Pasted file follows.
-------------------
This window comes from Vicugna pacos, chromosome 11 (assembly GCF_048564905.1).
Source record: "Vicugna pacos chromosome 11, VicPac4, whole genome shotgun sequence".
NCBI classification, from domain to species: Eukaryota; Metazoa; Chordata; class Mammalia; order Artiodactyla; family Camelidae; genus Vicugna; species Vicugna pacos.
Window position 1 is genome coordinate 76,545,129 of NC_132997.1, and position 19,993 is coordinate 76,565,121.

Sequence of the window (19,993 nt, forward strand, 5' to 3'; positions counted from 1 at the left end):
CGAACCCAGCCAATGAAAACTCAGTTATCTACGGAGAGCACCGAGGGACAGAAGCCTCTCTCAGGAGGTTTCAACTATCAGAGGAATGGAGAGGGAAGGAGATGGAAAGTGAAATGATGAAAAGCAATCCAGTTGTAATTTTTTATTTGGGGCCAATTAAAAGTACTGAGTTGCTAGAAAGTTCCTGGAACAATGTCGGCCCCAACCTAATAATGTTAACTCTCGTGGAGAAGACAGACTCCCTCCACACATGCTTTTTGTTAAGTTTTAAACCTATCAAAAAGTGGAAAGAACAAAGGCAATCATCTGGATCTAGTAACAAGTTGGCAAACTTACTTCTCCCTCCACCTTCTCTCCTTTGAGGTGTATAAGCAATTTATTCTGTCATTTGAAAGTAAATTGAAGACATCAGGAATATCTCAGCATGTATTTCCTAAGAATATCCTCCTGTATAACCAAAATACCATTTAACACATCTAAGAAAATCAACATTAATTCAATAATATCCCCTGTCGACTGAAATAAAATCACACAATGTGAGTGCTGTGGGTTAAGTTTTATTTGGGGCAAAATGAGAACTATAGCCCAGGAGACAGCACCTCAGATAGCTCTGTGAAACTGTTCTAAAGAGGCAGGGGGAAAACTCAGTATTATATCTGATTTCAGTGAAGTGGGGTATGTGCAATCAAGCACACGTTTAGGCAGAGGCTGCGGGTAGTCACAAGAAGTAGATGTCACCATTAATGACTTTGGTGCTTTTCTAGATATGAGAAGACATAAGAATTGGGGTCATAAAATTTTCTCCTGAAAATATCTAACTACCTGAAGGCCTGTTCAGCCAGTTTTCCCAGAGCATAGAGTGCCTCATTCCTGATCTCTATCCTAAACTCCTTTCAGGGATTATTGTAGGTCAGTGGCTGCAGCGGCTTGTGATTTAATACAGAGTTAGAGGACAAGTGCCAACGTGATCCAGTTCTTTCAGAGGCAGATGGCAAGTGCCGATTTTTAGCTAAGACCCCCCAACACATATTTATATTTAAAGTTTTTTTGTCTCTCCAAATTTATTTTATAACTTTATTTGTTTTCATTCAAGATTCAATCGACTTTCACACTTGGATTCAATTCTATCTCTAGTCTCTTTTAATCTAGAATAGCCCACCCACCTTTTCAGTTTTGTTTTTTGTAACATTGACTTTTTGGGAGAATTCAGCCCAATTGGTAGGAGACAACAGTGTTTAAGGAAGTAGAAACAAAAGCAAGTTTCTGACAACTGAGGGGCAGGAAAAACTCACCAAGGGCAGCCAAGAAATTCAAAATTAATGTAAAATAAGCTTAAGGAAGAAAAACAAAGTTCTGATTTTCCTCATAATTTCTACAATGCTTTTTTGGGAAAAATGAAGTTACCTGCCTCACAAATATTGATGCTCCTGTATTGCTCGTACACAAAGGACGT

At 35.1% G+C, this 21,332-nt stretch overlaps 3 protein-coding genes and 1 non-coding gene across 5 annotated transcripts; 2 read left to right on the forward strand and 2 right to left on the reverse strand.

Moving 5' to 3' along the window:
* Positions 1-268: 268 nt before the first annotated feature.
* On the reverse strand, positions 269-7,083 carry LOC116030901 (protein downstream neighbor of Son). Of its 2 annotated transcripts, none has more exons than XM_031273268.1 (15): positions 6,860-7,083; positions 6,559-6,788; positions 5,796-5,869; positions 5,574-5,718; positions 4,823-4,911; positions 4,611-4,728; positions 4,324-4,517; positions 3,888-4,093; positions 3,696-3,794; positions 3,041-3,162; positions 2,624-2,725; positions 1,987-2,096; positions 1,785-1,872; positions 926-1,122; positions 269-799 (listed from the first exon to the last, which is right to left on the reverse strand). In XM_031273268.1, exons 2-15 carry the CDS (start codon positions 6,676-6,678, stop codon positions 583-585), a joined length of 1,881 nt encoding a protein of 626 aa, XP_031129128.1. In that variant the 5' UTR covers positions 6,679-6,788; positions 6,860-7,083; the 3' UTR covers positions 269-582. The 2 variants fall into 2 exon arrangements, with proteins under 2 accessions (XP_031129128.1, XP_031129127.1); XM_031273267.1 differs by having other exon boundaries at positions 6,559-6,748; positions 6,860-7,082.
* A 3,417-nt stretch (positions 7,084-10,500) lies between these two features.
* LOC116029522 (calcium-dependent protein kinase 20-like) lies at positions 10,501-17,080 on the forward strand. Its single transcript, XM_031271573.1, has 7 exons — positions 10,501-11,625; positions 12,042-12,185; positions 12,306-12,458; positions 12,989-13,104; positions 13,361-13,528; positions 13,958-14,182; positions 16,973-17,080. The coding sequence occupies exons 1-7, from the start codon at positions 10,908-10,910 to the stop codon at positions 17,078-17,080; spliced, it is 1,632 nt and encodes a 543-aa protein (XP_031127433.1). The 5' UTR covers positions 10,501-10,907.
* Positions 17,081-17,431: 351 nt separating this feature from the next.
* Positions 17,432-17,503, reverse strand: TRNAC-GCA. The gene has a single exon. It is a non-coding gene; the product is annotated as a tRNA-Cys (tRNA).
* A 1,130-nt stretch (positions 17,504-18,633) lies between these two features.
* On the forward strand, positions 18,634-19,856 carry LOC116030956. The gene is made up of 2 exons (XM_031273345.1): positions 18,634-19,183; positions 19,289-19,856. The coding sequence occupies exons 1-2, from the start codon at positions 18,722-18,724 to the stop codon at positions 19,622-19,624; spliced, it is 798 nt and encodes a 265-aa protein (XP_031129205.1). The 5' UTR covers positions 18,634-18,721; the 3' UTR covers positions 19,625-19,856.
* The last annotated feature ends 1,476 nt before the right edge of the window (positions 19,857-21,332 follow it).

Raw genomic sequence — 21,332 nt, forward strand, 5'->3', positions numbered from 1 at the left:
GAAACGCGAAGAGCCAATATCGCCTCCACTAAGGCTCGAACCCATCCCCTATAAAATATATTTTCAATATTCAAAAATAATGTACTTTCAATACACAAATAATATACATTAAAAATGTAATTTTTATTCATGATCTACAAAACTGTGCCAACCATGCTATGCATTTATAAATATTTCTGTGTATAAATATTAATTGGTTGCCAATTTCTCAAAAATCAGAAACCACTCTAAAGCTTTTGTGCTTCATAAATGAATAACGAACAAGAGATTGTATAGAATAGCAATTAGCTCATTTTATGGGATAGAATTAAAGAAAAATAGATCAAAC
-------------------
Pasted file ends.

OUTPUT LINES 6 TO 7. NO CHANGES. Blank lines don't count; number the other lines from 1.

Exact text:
CGAACCCAGCCAATGAAAACTCAGTTATCTACGGAGAGCACCGAGGGACAGAAGCCTCTCTCAGGAGGTTTCAACTATCAGAGGAATGGAGAGGGAAGGAGATGGAAAGTGAAATGATGAAAAGCAATCCAGTTGTAATTTTTTATTTGGGGCCAATTAAAAGTACTGAGTTGCTAGAAAGTTCCTGGAACAATGTCGGCCCCAACCTAATAATGTTAACTCTCGTGGAGAAGACAGACTCCCTCCACACATGCTTTTTGTTAAGTTTTAAACCTATCAAAAAGTGGAAAGAACAAAGGCAATCATCTGGATCTAGTAACAAGTTGGCAAACTTACTTCTCCCTCCACCTTCTCTCCTTTGAGGTGTATAAGCAATTTATTCTGTCATTTGAAAGTAAATTGAAGACATCAGGAATATCTCAGCATGTATTTCCTAAGAATATCCTCCTGTATAACCAAAATACCATTTAACACATCTAAGAAAATCAACATTAATTCAATAATATCCCCTGTCGACTGAAATAAAATCACACAATGTGAGTGCTGTGGGTTAAGTTTTATTTGGGGCAAAATGAGAACTATAGCCCAGGAGACAGCACCTCAGATAGCTCTGTGAAACTGTTCTAAAGAGGCAGGGGGAAAACTCAGTATTATATCTGATTTCAGTGAAGTGGGGTATGTGCAATCAAGCACACGTTTAGGCAGAGGCTGCGGGTAGTCACAAGAAGTAGATGTCACCATTAATGACTTTGGTGCTTTTCTAGATATGAGAAGACATAAGAATTGGGGTCATAAAATTTTCTCCTGAAAATATCTAACTACCTGAAGGCCTGTTCAGCCAGTTTTCCCAGAGCATAGAGTGCCTCATTCCTGATCTCTATCCTAAACTCCTTTCAGGGATTATTGTAGGTCAGTGGCTGCAGCGGCTTGTGATTTAATACAGAGTTAGAGGACAAGTGCCAACGTGATCCAGTTCTTTCAGAGGCAGATGGCAAGTGCCGATTTTTAGCTAAGACCCCCCAACACATATTTATATTTAAAGTTTTTTTGTCTCTCCAAATTTATTTTATAACTTTATTTGTTTTCATTCAAGATTCAATCGACTTTCACACTTGGATTCAATTCTATCTCTAGTCTCTTTTAATCTAGAATAGCCCACCCACCTTTTCAGTTTTGTTTTTTGTAACATTGACTTTTTGGGAGAATTCAGCCCAATTGGTAGGAGACAACAGTGTTTAAGGAAGTAGAAACAAAAGCAAGTTTCTGACAACTGAGGGGCAGGAAAAACTCACCAAGGGCAGCCAAGAAATTCAAAATTAATGTAAAATAAGCTTAAGGAAGAAAAACAAAGTTCTGATTTTCCTCATAATTTCTACAATGCTTTTTTGGGAAAAATGAAGTTACCTGCCTCACAAATATTGATGCTCCTGTATTGCTCGTACACAAAGGACGT

At 35.1% G+C, this 21,332-nt stretch overlaps 3 protein-coding genes and 1 non-coding gene across 5 annotated transcripts; 2 read left to right on the forward strand and 2 right to left on the reverse strand.